The teachers including our member Jan Watson, were professional and very informative. Delicious morning tea, lunch and afternoon tea kept us going while we measured, tasted and cooked up our basic cheeses. Everything needed to produce our cheeses was provided, milk and starters, hoops and other equipment.

We achieved delicious results – feta, haloumi, chèvre and ricotta, with generous portions to take home. Tastings were also included – marscapone, sour cream, quark and labneh, and an assortment of more advanced cheeses made by our teachers as part of lunch.

A very professional and rewarding day that will lead to home production of these wonderful products using local milks, and a desire to attend more advanced classes in the future.

Celia at the haloumi pan
Celia at the haloumi pan

National Slow Food Conference

The National Slow Food Conference was held from 2-6 August in Maitland and surrounds, and was hosted by Slow Food Hunter Valley.
The theme was From the Land and its People, Good, Clean and Fair Food for all!
The prelude to the Conference included bus tours and lunch, Slow Wine, History and Tastings and Food Communities in the Hunter Valley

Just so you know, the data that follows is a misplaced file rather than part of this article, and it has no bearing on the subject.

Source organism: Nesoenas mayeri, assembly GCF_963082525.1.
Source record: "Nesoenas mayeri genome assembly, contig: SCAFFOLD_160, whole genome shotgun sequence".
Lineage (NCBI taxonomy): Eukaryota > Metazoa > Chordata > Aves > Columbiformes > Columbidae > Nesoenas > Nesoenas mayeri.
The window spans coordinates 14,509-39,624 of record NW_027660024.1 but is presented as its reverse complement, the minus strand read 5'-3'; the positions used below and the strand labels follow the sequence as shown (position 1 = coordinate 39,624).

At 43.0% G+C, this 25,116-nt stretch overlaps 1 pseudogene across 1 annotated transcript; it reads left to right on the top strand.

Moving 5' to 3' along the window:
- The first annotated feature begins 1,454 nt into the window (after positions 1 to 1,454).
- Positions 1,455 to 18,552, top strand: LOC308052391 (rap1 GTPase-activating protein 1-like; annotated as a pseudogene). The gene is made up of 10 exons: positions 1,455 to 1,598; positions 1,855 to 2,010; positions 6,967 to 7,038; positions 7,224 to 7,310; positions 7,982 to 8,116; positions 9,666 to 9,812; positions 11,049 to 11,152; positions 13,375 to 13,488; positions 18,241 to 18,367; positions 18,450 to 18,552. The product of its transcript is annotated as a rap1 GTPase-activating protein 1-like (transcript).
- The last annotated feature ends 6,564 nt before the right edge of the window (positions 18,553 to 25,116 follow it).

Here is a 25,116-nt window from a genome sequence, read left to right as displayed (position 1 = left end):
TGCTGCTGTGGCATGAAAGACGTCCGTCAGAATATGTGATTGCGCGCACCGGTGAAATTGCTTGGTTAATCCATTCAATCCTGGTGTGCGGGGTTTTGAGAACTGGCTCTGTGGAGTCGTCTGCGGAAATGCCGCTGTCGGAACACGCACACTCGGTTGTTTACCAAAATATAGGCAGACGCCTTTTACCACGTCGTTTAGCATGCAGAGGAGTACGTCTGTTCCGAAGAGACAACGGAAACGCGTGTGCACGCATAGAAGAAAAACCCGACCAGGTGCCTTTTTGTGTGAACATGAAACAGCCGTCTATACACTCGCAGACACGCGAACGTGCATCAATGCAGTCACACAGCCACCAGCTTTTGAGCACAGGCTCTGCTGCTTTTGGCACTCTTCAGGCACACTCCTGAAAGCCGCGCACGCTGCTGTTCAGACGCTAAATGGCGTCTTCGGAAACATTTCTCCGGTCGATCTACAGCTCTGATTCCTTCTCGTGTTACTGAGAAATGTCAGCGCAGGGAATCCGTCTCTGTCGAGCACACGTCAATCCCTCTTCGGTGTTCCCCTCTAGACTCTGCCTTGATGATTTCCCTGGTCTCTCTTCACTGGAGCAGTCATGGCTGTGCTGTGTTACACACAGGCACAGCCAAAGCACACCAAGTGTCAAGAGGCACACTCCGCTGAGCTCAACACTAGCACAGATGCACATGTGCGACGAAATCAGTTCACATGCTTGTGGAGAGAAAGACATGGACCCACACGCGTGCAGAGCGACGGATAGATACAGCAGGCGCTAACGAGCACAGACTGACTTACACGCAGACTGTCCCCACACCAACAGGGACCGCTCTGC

These visits were then followed by 3 full days of workshops, conversation and information.The last morning featured the global Slow Food perspective and governance reports and discussion from the National Management group.

Highlights of the program were the opening of the first official Earth Market in Australia in Central Maitland, followed by lunch in the Levee and catch ups with market stall holders and local farmers.
Another highlight was an evening talk by Bruce Pascoe, author of Dark Emu in which Bruce argued for a reconsideration of our understanding of the way Aboriginal people lived in colonial times.This was followed by a dinner at Tocal College featuring local Galloway beef (listed on the Ark of Taste)

The forum panels were exciting and thought provoking with passionate and dedicated speakers discussing producers and chefs networks, using the media for change and the Youth Network.
Highlights were the forum on Guerrilla Farmers – overcoming regulatory challenges to becoming a viable, small scale good, clean and fair farmer, and the discussions on Slow Meat, eat less meat of better quality.

The next day featured panels discussing and reporting on Slow Food networks and Biodiversity projects.
The Conference dinner was held at Maitland library and celebrated local seasonal produce and Slow wine.
Talks were given on organic wines and the challenges facing vigneron and wine makers to produce clean and fair wine, that also tastes good.

As usual the Conference reunited old Slow fooders from all over Australia and introduced new members to the principles and importance of the Slow Food movement.

I am working on a summary of the Conference and would be happy to pass this on to people at the end of the month, together with the reinforced management system for Slow Food in Australia and the way forward.

Celia Wade, Leader, Slow Food Saddleback